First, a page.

Self Storage Unit Evictions differ from run-of-the-mill residential evictions or commercial evictions in several key respects.
Chapter 83 Part III of the Florida Statutes governs evictions of renters from self storage units. Parts I and Part II of Chapter 83 govern commercial and residential tenancies, respectively.
Under Florida law, Self Storage Unit eviction laws are vastly different from residential or commercial tenant evictions. Part III of Chapter 83 of the Florida Statutes is known as the Self Storage Facility Act. (the “Act”). The Act defines a Self service storage facility as any real property used for the purpose of renting or leading individual storage spaces to tenants who have access to such space for the express purpose of storing and removing personal property.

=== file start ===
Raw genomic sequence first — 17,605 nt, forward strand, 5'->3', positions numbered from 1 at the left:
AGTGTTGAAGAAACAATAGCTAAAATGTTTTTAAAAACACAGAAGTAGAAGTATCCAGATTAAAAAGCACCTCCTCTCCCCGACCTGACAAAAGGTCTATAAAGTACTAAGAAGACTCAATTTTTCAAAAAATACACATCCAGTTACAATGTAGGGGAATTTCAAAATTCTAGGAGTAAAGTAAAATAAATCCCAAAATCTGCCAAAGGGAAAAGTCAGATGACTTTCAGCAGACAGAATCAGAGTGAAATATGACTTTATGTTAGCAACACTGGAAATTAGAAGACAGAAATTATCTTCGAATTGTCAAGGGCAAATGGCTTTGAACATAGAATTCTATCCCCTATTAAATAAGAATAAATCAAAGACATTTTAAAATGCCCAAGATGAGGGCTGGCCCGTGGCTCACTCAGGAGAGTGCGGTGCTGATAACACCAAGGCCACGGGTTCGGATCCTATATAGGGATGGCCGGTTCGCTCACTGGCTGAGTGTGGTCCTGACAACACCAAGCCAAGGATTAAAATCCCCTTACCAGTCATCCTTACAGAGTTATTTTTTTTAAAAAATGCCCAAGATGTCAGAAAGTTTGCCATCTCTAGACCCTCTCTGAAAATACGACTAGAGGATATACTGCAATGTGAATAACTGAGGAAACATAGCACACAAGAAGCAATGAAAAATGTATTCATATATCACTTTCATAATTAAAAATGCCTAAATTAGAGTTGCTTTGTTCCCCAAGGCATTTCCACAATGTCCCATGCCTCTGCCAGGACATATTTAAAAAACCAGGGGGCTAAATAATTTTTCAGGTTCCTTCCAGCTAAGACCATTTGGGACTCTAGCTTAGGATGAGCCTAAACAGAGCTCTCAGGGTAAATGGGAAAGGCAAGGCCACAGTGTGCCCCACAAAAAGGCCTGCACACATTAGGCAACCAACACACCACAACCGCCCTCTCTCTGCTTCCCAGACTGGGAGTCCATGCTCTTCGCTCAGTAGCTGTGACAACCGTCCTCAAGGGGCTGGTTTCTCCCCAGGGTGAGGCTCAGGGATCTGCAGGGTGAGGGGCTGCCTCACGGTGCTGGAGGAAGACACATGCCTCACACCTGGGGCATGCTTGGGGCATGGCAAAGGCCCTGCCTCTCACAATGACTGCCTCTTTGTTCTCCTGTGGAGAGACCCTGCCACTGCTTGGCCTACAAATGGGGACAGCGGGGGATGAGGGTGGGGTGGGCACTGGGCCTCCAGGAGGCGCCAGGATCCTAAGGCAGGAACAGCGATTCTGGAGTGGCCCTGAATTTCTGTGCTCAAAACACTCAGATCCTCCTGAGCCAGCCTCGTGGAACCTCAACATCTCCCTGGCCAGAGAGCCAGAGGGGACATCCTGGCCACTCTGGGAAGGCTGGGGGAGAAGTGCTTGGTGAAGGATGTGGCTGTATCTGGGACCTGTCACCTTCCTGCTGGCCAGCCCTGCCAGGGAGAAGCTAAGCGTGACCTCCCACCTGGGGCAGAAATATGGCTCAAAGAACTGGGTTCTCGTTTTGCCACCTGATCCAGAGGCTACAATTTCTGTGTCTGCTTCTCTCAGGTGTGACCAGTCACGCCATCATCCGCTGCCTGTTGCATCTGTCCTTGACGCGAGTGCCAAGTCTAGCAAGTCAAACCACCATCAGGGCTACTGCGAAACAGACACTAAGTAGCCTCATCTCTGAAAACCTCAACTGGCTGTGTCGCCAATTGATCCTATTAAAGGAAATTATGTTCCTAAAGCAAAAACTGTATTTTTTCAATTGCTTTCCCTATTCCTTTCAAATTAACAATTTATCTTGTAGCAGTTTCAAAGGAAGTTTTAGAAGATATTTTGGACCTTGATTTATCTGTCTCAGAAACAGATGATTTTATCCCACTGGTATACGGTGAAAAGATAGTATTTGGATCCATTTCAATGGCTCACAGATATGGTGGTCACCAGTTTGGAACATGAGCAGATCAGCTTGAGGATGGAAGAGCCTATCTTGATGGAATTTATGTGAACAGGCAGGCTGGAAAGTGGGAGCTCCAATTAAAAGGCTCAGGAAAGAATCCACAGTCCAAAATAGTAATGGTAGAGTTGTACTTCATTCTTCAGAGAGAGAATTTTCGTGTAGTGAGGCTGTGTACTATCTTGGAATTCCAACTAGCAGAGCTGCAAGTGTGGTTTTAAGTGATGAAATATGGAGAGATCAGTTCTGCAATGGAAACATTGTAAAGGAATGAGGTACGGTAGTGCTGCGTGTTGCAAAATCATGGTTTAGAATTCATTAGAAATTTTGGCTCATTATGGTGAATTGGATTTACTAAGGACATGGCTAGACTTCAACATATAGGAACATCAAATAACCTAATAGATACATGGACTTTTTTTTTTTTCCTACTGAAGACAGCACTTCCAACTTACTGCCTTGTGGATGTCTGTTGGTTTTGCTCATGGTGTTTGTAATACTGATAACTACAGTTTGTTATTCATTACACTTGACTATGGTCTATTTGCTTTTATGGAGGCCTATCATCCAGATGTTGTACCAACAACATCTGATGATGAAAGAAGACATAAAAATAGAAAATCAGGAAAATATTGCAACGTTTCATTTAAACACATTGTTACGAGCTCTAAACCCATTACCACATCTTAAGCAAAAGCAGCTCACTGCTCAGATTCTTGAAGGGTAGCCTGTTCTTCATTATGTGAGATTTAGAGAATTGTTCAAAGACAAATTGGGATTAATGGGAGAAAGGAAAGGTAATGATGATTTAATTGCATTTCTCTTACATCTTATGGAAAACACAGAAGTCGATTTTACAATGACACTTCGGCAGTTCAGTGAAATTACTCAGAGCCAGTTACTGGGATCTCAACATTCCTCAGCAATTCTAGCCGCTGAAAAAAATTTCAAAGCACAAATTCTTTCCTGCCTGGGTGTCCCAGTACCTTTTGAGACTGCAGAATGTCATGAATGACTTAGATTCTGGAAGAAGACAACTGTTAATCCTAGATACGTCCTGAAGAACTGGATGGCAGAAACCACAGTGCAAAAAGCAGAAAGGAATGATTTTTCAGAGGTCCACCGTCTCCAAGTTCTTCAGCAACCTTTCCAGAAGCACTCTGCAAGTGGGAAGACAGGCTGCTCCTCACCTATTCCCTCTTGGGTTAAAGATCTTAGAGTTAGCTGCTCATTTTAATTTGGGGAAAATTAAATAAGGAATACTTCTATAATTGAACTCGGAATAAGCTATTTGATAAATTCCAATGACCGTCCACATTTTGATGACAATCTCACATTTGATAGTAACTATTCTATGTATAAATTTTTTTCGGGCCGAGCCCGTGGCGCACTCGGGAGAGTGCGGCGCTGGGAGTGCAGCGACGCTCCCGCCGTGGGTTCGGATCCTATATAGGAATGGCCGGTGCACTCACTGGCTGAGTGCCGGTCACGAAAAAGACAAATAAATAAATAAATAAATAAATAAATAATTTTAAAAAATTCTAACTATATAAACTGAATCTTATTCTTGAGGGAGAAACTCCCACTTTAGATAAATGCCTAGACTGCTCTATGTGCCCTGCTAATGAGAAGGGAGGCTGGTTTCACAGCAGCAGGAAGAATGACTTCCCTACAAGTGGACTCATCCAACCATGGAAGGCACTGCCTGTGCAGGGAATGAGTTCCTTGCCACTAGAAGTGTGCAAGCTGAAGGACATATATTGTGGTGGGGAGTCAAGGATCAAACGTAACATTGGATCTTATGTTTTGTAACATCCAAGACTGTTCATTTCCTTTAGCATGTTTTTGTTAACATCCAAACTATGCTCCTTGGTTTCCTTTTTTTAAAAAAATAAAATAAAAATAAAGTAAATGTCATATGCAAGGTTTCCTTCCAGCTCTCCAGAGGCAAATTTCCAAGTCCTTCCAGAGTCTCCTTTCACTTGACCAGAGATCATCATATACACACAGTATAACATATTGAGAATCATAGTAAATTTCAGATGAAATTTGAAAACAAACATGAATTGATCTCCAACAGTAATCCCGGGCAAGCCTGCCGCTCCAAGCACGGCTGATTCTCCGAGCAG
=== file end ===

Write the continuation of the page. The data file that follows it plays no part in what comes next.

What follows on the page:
One of the major ways in which is a self storage facility eviction differs from a normal residential or commercial tenant eviction is that the Landlord’s recovery of possession of the unit is not conditioned upon the filing of a lawsuit for possession, as it would be in the case of a residential or commercial eviction.
Section 83.8055 of the Florida Statutes states that upon a tenant’s failure to pay the rent when its due, the owner may deny the tenant access to the tenant personal property located in the self service storage facility, without notice, and after 5 days from the date the rent is due. So long as the owner does not “breach the peace” the owner may proceed with deny the tenants access without resort to judicial process (i.e., filing a lawsuit for possession. Otherwise, the owner may proceed by way of judicial action (i.e., eviction of the self storage unit tenant). The owner also has lien rights to sell the personal property if the failure to pay rent on the self storage unit persists. Owners should be careful not to sell or otherwise dispose of the tenants personal property without strictly complying with the Self Service Storage Act.
If you are a tenant of a self storage rental facility, or an owner of a self storage rental facility, call our law firm today and get a free consultation as to your rights and obligations.